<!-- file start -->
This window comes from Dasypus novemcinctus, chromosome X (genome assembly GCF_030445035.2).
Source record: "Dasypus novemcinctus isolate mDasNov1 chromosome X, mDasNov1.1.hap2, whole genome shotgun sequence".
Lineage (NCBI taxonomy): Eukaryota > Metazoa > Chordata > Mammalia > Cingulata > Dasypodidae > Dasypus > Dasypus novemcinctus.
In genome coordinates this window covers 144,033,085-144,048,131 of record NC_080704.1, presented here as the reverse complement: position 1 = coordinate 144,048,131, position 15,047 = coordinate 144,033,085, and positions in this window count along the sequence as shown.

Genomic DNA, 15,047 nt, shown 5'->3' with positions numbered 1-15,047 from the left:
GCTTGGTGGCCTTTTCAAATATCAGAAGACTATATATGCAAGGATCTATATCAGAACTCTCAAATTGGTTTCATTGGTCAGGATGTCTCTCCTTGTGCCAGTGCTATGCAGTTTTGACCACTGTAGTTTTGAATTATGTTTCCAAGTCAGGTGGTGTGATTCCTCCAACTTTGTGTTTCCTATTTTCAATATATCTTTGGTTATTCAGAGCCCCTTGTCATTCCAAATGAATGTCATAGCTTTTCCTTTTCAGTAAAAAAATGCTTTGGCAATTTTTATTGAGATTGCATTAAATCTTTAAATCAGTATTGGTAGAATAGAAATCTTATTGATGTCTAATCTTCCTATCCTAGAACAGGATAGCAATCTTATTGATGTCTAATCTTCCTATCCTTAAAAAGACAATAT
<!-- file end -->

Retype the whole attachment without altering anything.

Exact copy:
This window comes from Dasypus novemcinctus, chromosome X (genome assembly GCF_030445035.2).
Source record: "Dasypus novemcinctus isolate mDasNov1 chromosome X, mDasNov1.1.hap2, whole genome shotgun sequence".
Lineage (NCBI taxonomy): Eukaryota > Metazoa > Chordata > Mammalia > Cingulata > Dasypodidae > Dasypus > Dasypus novemcinctus.
In genome coordinates this window covers 144,033,085-144,048,131 of record NC_080704.1, presented here as the reverse complement: position 1 = coordinate 144,048,131, position 15,047 = coordinate 144,033,085, and positions in this window count along the sequence as shown.

Genomic DNA, 15,047 nt, shown 5'->3' with positions numbered 1-15,047 from the left:
GCTTGGTGGCCTTTTCAAATATCAGAAGACTATATATGCAAGGATCTATATCAGAACTCTCAAATTGGTTTCATTGGTCAGGATGTCTCTCCTTGTGCCAGTGCTATGCAGTTTTGACCACTGTAGTTTTGAATTATGTTTCCAAGTCAGGTGGTGTGATTCCTCCAACTTTGTGTTTCCTATTTTCAATATATCTTTGGTTATTCAGAGCCCCTTGTCATTCCAAATGAATGTCATAGCTTTTCCTTTTCAGTAAAAAAATGCTTTGGCAATTTTTATTGAGATTGCATTAAATCTTTAAATCAGTATTGGTAGAATAGAAATCTTATTGATGTCTAATCTTCCTATCCTAGAACAGGATAGCAATCTTATTGATGTCTAATCTTCCTATCCTTAAAAAGACAATAT